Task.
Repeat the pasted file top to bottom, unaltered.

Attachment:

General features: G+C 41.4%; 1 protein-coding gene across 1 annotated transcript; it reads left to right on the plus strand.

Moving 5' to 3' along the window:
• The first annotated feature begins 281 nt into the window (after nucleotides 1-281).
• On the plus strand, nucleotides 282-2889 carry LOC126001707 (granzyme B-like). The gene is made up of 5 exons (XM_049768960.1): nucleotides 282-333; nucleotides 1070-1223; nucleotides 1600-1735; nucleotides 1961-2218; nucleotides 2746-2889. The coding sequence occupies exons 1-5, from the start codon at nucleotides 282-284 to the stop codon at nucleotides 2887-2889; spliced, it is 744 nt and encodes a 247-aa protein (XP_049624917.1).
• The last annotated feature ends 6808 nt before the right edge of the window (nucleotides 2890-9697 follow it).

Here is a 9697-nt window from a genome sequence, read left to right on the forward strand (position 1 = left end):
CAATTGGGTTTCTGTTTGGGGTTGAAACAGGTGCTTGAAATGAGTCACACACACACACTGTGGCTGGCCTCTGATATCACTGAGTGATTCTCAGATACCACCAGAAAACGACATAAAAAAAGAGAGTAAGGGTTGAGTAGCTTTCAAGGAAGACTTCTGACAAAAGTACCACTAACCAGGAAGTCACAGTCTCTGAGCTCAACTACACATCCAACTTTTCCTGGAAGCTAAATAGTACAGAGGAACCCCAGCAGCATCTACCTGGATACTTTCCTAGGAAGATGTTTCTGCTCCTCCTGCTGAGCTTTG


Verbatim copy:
General features: G+C 41.4%; 1 protein-coding gene across 1 annotated transcript; it reads left to right on the plus strand.

Moving 5' to 3' along the window:
• The first annotated feature begins 281 nt into the window (after nucleotides 1-281).
• On the plus strand, nucleotides 282-2889 carry LOC126001707 (granzyme B-like). The gene is made up of 5 exons (XM_049768960.1): nucleotides 282-333; nucleotides 1070-1223; nucleotides 1600-1735; nucleotides 1961-2218; nucleotides 2746-2889. The coding sequence occupies exons 1-5, from the start codon at nucleotides 282-284 to the stop codon at nucleotides 2887-2889; spliced, it is 744 nt and encodes a 247-aa protein (XP_049624917.1).
• The last annotated feature ends 6808 nt before the right edge of the window (nucleotides 2890-9697 follow it).

Here is a 9697-nt window from a genome sequence, read left to right on the forward strand (position 1 = left end):
CAATTGGGTTTCTGTTTGGGGTTGAAACAGGTGCTTGAAATGAGTCACACACACACACTGTGGCTGGCCTCTGATATCACTGAGTGATTCTCAGATACCACCAGAAAACGACATAAAAAAAGAGAGTAAGGGTTGAGTAGCTTTCAAGGAAGACTTCTGACAAAAGTACCACTAACCAGGAAGTCACAGTCTCTGAGCTCAACTACACATCCAACTTTTCCTGGAAGCTAAATAGTACAGAGGAACCCCAGCAGCATCTACCTGGATACTTTCCTAGGAAGATGTTTCTGCTCCTCCTGCTGAGCTTTG